Defense Secretary Robert Gates told lawmakers today he’d “strongly oppose” legislation ending the military’s ban on openly gay service members before he completes a review of the policy.
“I hope Congress will not” pass such a measure, “as it would send a very damaging message to our men and women in uniform that in essence their views, concerns and perspectives do not matter on an issue with such direct impact and consequence for them and their families,” Gates wrote Representative Ike Skelton, chairman of the House Armed Services Committee.
Skelton, a Missouri Democrat who says he opposes lifting the ban, asked Gates’s view in anticipation of an attempt by committee members to add legislative provisions to the fiscal 2011 defense budget that would mandate repeal.
President Barack Obama pledged to lift the 1993 “don’t ask, don’t tell” policy on gays in the military in his Jan. 27 State of the Union address.
Gates has endorsed Obama’s position and ordered a review of the repeal’s potential impact. Pentagon General Counsel Jeh Johnson and General Carter Ham, the Army’s top commander in Europe, were picked to lead the Pentagon review, which is to be completed by December.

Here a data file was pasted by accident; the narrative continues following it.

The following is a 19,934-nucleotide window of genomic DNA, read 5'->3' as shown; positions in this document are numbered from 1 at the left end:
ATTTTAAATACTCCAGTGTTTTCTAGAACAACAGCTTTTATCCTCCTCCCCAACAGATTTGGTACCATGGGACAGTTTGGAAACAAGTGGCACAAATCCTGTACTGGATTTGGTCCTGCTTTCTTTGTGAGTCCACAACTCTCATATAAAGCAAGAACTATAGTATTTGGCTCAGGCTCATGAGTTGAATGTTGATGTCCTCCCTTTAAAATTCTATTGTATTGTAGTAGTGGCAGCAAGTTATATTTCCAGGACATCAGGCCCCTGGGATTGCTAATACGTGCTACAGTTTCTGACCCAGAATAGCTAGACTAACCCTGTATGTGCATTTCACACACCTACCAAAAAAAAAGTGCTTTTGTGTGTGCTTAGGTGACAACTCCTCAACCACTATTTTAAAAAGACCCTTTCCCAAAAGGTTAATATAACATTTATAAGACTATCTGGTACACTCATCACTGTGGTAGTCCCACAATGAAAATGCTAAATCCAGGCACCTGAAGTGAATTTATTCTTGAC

Gates told Skelton “I strongly oppose any legislation that seeks to change policy prior to completion of this vital assessment.”
The military discharged 259 men and 169 women last year under the law.
As many as 66,000 gay men and women may be serving in the U.S. military, about 2.2 percent of all personnel, including 13,000 on active duty, according to a study by the Williams Institute of the University of California at Los Angeles School of Law.
To contact the reporters on this story: Anthony Capaccio in Washington at email@example.com;